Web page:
Following the protests by the True Love Association in 2011, Christianity in Taiwan became synonymous with opposing equality, damaging justice, false witness, irrationality, arrogance, and oppression of the marginalized.
Following the protests by the True Love Association in 2011, Christianity in Taiwan became synonymous with opposing equality, damaging justice, false witness, irrationality, arrogance, and oppression of the marginalized. The image of Christians that once prevailed — that of being “agents of love and peace” — is now an illusion. Instead, we have the protests and related incidents by the Association of Promoting Family Value in 2013; the creation of the Christian political party Faith And Hope League in 2015; and the movements that have mobilized to oppose the same-sex bill in 2016. This is the new image of Christians in Taiwan. Because — not in spite of — this, let us as Christians embark on the journey to self-reflect, reform and re-engage in a new way with the context in which we live, fighting back against the hatred in our midst. Though many may pray to let this cup pass from them, there are surely those who pray for strength through the sweat and tears, those who hope to keep marching for justice on the road of life. I wish we will walk in this way.
David Shinn (蔡偉修)
“1.5-generation” Taiwanese American, husband, father of two young men, pastor, and runner living and serving in Minneapolis, MN
I’m writing to: fellow Taiwanese-American clergy, clergy of the Presbyterian Church of Taiwan
My Story: Between the two pastoral calls from the suburbs of Detroit, MI, to Minneapolis, MN, I had the privilege and joy to take a four-month sabbatical at the Tainan Theological Seminary in the winter of 2015. Truly by the generosity of President Wang and the faculty of the seminary, my experience was filled with blessings due to their academic insight, intellectual acumen, spiritual teaching, and absolute commitment to the justice and peace of Jesus Christ. It was such a highlight for me in two ways. First, it was the longest duration of residence since I left the motherland when I was 11. Secondly, it was the first time I attended classes in a Taiwanese seminary. The cultural, spiritual, and theological learning couldn’t be understated.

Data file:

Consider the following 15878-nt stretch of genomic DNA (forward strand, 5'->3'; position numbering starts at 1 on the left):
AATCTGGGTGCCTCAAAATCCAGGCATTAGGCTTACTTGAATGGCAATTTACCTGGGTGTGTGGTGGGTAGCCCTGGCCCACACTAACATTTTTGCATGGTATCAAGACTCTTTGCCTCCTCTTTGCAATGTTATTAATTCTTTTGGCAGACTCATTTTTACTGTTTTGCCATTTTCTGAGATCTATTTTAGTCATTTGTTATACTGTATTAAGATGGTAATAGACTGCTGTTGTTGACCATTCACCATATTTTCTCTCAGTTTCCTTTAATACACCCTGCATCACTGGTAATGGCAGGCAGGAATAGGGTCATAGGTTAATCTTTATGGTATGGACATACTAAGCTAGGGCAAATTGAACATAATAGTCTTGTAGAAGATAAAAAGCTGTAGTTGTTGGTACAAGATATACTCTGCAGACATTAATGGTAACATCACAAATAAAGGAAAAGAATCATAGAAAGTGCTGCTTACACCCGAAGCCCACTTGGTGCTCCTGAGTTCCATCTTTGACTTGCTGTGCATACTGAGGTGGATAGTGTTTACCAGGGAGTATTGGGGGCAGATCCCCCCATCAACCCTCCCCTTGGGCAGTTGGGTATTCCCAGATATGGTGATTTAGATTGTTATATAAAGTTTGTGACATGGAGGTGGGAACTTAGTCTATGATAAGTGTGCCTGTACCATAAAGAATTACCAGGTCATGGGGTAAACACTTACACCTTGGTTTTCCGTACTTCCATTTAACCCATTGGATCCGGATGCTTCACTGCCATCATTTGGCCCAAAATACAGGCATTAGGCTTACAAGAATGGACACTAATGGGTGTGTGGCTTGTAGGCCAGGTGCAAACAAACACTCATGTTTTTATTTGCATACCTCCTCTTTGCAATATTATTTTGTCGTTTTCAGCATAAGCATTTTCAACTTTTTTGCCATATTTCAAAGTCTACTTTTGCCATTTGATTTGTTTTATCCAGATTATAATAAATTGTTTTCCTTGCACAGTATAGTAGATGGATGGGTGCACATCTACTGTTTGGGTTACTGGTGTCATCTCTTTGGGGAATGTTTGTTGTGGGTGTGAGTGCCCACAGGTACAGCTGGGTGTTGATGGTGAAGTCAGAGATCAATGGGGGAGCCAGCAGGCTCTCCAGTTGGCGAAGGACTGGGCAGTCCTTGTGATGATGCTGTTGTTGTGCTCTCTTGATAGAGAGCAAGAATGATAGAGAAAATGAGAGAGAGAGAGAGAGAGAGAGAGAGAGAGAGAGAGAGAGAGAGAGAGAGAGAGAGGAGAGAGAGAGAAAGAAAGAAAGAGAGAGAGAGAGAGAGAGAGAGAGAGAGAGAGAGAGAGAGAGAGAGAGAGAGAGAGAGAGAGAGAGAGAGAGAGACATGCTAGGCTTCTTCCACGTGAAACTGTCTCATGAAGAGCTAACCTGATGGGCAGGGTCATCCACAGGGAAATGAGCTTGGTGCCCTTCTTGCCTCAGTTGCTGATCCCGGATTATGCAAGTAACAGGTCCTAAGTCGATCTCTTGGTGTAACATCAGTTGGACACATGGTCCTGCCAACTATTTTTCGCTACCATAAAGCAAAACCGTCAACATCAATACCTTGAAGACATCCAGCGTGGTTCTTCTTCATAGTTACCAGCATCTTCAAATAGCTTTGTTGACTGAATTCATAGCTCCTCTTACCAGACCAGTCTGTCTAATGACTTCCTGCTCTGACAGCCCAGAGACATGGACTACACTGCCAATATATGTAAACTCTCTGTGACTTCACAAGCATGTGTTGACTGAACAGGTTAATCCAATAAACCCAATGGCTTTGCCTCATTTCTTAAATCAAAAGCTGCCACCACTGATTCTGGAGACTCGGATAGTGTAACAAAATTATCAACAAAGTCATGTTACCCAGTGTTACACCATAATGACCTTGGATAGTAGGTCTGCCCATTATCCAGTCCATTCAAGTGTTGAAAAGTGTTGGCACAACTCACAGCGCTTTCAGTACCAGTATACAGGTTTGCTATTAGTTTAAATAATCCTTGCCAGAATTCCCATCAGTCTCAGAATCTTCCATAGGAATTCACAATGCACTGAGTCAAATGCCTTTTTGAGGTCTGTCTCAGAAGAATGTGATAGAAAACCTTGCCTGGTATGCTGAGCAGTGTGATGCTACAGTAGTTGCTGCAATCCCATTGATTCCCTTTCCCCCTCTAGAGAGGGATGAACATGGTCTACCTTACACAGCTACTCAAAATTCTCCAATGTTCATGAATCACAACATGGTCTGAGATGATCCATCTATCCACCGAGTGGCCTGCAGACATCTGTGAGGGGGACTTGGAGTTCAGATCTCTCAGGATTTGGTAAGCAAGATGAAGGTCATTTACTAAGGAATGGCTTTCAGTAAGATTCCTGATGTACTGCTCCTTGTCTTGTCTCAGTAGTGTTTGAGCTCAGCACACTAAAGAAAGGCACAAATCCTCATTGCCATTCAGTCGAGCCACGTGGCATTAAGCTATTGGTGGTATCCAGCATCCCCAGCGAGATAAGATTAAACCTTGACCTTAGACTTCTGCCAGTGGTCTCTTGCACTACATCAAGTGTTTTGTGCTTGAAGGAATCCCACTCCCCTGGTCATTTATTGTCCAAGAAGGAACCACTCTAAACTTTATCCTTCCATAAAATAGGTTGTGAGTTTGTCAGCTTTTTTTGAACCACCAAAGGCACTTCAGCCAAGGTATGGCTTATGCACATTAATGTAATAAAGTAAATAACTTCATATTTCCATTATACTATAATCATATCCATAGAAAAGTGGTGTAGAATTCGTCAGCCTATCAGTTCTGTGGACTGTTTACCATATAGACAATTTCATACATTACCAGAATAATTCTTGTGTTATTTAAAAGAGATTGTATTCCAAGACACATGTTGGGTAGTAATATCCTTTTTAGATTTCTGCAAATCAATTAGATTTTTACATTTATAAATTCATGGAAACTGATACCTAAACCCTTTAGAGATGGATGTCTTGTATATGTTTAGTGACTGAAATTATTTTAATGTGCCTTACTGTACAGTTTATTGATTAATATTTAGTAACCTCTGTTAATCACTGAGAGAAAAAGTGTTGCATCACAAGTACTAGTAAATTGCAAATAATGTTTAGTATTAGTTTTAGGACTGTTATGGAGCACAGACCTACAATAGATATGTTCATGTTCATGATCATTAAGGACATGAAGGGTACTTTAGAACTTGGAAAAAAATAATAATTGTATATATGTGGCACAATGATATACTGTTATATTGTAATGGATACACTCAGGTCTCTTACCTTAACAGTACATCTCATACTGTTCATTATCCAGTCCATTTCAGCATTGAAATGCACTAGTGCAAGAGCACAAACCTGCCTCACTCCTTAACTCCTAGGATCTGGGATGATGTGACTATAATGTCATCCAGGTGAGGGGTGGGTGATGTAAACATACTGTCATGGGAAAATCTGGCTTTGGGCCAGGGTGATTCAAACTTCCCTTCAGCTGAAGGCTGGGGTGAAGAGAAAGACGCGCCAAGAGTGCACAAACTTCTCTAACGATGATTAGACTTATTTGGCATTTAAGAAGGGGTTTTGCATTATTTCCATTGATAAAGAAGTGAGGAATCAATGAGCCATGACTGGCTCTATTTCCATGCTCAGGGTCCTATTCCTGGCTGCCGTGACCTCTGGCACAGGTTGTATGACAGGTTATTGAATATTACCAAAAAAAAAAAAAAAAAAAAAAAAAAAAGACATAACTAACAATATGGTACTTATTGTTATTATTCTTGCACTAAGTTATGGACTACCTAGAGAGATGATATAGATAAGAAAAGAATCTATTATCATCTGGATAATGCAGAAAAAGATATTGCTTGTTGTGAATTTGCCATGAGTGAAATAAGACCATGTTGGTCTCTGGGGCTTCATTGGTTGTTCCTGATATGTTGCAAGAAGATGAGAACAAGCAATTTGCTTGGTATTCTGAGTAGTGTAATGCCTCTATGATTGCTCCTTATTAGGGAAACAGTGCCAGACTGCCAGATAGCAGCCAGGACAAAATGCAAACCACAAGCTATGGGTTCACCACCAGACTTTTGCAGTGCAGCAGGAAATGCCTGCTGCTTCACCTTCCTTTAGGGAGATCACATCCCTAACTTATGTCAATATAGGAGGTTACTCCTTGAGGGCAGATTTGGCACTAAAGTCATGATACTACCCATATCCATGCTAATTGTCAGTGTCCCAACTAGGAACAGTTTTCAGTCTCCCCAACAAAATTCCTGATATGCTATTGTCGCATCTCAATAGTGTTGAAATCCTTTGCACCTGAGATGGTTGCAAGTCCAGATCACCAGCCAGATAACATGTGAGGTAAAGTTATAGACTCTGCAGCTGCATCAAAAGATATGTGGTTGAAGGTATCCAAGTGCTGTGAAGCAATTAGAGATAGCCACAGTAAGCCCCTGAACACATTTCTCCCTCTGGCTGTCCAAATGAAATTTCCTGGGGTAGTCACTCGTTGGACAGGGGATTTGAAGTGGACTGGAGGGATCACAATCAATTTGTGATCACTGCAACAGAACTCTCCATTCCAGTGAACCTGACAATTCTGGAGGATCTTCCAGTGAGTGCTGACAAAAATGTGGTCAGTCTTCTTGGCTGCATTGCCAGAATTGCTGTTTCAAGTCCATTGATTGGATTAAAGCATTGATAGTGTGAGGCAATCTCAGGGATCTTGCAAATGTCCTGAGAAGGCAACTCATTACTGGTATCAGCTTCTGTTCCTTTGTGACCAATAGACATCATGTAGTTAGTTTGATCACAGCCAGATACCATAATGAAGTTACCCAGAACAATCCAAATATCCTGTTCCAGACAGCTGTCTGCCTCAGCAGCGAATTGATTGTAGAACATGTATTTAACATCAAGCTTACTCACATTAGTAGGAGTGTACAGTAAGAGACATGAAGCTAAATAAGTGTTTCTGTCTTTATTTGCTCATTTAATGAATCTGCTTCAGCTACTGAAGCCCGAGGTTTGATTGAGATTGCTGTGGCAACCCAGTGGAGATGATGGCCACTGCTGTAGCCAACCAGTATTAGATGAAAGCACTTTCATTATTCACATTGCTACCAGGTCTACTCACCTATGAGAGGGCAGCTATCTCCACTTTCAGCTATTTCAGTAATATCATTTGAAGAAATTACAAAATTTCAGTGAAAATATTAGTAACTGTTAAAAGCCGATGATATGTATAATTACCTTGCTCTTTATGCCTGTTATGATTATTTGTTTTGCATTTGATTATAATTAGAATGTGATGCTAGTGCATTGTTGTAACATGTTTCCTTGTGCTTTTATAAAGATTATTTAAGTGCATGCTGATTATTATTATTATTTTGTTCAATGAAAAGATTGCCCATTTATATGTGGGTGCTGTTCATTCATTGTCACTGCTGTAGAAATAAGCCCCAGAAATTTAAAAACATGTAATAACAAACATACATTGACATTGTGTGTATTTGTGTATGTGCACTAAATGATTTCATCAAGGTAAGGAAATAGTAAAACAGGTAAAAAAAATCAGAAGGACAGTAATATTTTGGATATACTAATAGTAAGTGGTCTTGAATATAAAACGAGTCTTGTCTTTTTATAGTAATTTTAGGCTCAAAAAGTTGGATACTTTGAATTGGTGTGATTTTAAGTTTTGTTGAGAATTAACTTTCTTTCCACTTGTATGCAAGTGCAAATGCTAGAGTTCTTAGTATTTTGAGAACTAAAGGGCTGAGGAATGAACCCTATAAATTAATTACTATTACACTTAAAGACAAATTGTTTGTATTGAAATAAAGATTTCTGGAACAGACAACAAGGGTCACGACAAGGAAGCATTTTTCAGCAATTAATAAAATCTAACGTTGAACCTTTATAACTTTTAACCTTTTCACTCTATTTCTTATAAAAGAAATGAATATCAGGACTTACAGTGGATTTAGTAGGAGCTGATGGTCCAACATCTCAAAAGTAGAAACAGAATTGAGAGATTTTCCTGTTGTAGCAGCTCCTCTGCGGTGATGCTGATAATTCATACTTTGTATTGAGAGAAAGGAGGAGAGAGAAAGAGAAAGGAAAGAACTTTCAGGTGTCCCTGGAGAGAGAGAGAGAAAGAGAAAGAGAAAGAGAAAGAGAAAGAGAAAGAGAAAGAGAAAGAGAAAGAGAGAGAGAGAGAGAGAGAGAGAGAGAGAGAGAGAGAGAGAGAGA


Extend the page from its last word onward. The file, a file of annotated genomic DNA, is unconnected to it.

In the U.S. seminaries, we talk about Asian and Asian American theology, contextual theology, and indigenous theology. That, with all due respect, can be rather sterile and disconnected. While in Taiwan, no longer the subject of theology in some distant time, land, and people, I was sitting in the classroom full of students whose primary language, culture, and theological foundations were the full embodiment of the theological subject. No textbooks I have ever read in the U.S. could amount to even 10% of my total experience with the faculty and students of Tainan Theological Seminary. To them, I am immensely grateful.